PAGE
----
On April 7th, a new bug on the Internet was discovered that's putting millions of users' personal data at risk. Given the name "Heartbleed bug," it's capable of allowing infiltrators to collect information while you are securely browsing a SSL/TLS website. Since SSL/TLS is so widely used, it's very probably that your personal data is at risk.
This world is dangerous; there are murderers, serial killers, and identity thieves. These dangerous criminals aside, many people ignore the digital world and find solace in thinking that they are untouchable in their online community. Little do they know, some of the most dangerous criminals in the world exist on the other end of a telephone line, sitting in front of a computer: Hackers. One of the easiest ways to shield yourself from these criminals is to keep your antivirus up to date.
If you've ever had your smartphone stolen, you can attest to the frustration and potential risk that it brings. Many organizations and legislators are working to muzzle the issue, and there are steps that you can personally take to help prevent your device from being stolen. Let's take a look at how to prevent smartphone theft, and how to respond if your gadget is stolen.
You're likely familiar with the various ways that hackers can steal your identity, but you may not be familiar with how hackers anonymously buy and sell people's personal information to interested parties. This is done through online ID theft services and a December hearing before the U.S. Senate highlights how one service was selling personal records on more than 200 million Americans!
In the business world, it's common knowledge that Microsoft is ending support for its popular operating system Windows XP on April 8. However, with recent data showing that 29% of the world's computers are still running Windows XP, it appears that the rest of the world is slow to act upon Microsoft's expiration date.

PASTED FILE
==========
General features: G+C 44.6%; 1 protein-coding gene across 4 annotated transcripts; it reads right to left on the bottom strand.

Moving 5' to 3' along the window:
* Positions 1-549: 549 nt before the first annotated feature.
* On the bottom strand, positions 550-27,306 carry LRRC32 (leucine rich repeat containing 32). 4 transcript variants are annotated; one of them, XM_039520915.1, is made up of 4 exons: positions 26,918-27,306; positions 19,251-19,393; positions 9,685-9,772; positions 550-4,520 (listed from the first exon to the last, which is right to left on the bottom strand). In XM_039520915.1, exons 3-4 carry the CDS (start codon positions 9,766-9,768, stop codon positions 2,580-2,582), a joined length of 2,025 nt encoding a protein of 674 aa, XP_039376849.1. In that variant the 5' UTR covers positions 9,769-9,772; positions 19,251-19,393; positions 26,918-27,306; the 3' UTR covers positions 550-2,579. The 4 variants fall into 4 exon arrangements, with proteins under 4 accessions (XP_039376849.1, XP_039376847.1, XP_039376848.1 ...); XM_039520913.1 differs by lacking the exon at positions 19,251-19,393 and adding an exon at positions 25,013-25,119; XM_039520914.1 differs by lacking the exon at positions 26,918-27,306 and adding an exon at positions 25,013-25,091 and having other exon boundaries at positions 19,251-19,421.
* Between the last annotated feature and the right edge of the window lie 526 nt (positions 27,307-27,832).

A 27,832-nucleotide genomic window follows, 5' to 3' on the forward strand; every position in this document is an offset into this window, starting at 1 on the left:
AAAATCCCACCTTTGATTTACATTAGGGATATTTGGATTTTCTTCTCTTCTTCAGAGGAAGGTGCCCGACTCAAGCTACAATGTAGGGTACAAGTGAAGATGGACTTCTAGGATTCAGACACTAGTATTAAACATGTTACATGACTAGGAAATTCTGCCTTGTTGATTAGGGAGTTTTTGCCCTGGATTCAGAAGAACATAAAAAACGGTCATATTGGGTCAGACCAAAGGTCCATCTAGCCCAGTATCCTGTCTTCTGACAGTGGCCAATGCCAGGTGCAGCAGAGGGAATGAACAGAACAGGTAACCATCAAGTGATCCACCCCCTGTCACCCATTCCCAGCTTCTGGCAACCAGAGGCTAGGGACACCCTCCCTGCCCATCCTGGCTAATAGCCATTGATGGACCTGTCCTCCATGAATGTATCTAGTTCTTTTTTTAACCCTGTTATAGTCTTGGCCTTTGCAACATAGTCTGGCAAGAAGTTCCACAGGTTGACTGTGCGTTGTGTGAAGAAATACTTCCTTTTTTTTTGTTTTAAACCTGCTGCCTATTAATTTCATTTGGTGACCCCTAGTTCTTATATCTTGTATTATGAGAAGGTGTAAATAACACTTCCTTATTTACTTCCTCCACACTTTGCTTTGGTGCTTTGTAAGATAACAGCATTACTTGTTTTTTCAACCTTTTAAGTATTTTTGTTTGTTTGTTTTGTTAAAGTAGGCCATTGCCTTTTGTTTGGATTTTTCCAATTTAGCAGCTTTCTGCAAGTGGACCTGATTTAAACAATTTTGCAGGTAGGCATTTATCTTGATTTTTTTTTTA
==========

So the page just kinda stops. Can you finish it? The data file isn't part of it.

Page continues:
Before the XXII Olympic Games in Sochi, Russia, there were concerns from several influential entities about the data security at the Olympics. These concerns were reported leading up to the games and on the eve of competition, the NBC Nightly News with Brian Williams ran a story by reporter Richard Engel that intimated that visitors to Sochi were immediately being hacked when they signed into the public WiFi accounts provided to athletes, media, and guests of the games.
Are you aware of the value of your company's data? If you lost it all today, what would it cost your business in terms of productivity, downtime, and liability? Security precautions need to be taken in order to keep your data safe, including data backups. However, after you have a backup system in place, don't neglect the need to secure those backup files!
As thousands of athletes descend upon Sochi, Russia for the Winter Olympics, they will not only be competing against each other for the gold, but they will also be competing against hackers for the security of their personal data. What can we learn about network security from the Winter Olympics?
Sometimes, when complex systems are put into place, the simplest and most fundamental tasks seem to be neglected. Updating your business' software should not be avoided. Software updates help secure your network and provide your company with an extra competitive edge. Don't risk your company's strengths by neglecting your software updates!
The value of your email account cannot be understated. You may think less of your email inbox because there are so many other ways to digitally communicate, but to a hacker, your email is a goldmine of valuable information. You may use your email less than ever before, but that doesn't mean you can neglect email security.